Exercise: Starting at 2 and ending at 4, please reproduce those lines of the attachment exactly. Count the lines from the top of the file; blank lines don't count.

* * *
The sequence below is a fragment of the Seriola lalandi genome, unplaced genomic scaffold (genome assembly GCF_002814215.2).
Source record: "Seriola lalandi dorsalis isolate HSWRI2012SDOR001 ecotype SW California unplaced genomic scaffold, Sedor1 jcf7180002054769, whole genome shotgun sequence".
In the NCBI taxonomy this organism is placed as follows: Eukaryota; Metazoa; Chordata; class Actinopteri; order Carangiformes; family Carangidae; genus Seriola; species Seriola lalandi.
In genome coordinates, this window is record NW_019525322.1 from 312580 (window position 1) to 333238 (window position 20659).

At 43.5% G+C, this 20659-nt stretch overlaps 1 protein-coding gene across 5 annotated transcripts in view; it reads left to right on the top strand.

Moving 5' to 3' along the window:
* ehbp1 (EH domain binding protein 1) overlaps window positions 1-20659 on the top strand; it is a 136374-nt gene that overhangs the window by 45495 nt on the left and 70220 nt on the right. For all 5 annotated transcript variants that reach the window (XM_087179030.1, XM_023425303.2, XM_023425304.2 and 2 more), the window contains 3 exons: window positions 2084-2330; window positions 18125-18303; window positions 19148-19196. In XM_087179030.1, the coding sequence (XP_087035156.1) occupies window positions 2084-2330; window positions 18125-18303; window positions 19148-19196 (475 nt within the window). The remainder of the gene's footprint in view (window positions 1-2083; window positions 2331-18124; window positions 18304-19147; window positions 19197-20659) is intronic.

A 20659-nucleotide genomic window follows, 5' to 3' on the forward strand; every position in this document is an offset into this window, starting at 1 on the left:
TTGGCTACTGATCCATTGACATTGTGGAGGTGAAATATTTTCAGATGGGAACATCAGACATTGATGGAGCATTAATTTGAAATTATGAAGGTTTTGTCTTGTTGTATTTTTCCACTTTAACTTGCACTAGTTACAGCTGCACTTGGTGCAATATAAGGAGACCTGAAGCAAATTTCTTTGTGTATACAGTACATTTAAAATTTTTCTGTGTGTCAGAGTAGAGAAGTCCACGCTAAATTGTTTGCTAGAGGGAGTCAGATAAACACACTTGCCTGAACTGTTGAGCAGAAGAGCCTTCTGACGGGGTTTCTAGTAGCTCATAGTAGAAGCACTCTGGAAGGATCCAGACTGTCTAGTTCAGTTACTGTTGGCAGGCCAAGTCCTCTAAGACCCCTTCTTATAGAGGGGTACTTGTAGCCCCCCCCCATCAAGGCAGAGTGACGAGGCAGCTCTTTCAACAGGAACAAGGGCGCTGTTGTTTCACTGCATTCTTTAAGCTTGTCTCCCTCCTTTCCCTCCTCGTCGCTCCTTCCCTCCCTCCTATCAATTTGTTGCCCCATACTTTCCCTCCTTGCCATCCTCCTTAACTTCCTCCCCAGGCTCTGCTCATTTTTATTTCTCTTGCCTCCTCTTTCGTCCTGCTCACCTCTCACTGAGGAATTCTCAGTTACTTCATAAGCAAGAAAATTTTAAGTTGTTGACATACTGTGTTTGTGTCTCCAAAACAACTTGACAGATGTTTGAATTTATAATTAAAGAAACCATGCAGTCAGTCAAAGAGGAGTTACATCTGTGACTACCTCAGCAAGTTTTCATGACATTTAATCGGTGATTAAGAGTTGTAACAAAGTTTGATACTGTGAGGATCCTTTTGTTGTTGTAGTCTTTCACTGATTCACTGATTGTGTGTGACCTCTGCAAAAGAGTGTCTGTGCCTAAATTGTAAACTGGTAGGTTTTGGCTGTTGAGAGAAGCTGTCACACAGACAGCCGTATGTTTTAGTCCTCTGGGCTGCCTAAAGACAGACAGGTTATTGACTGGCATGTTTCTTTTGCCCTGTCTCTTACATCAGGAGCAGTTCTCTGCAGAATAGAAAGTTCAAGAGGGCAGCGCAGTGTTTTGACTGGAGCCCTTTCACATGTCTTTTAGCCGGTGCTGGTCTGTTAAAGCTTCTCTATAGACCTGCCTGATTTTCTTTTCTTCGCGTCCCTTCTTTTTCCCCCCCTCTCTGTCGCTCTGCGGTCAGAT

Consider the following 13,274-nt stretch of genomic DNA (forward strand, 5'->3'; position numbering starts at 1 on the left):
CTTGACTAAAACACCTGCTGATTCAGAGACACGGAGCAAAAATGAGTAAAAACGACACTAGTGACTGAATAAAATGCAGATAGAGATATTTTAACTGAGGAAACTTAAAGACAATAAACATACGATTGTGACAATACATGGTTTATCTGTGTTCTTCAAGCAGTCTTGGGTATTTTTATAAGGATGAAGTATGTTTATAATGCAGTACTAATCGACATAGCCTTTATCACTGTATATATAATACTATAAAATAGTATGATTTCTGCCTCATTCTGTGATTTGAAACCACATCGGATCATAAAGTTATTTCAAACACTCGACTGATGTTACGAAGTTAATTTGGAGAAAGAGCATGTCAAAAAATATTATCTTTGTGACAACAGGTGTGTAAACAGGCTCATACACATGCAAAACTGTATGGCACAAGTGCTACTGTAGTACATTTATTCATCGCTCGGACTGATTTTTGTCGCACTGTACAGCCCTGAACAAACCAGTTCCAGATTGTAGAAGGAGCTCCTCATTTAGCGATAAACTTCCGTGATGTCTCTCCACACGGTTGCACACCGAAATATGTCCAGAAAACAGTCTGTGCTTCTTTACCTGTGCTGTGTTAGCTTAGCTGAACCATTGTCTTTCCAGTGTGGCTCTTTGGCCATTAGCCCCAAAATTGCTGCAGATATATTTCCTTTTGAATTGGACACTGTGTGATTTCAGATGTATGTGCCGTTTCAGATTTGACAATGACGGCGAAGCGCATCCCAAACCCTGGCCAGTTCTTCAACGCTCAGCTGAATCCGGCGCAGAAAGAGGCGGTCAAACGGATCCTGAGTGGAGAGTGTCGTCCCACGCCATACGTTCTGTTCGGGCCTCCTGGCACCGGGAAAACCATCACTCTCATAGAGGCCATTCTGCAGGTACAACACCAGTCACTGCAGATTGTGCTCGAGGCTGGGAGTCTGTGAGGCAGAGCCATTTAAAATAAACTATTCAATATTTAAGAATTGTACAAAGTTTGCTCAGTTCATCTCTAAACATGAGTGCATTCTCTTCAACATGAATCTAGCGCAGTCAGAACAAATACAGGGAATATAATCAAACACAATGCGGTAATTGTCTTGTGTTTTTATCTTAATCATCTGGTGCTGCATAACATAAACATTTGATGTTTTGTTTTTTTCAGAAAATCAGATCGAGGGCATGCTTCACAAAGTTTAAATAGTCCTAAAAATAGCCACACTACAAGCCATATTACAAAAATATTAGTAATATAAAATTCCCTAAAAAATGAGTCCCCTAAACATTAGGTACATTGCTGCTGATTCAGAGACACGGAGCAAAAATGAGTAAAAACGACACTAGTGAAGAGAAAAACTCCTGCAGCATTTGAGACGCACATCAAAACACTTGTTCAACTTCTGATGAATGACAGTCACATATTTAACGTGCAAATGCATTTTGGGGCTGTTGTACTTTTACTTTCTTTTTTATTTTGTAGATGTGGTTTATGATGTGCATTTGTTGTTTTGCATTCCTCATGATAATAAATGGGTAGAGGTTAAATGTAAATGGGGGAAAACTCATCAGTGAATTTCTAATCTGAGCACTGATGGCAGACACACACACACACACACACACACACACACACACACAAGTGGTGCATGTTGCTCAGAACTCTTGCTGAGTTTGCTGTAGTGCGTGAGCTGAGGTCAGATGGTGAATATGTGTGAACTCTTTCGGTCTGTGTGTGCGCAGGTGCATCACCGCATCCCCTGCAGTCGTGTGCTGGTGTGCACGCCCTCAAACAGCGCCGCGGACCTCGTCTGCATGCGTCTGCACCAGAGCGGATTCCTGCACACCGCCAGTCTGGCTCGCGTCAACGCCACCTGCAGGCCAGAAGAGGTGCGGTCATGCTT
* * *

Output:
Source record: "Seriola lalandi dorsalis isolate HSWRI2012SDOR001 ecotype SW California unplaced genomic scaffold, Sedor1 jcf7180002054769, whole genome shotgun sequence".
In the NCBI taxonomy this organism is placed as follows: Eukaryota; Metazoa; Chordata; class Actinopteri; order Carangiformes; family Carangidae; genus Seriola; species Seriola lalandi.
In genome coordinates, this window is record NW_019525322.1 from 312580 (window position 1) to 333238 (window position 20659).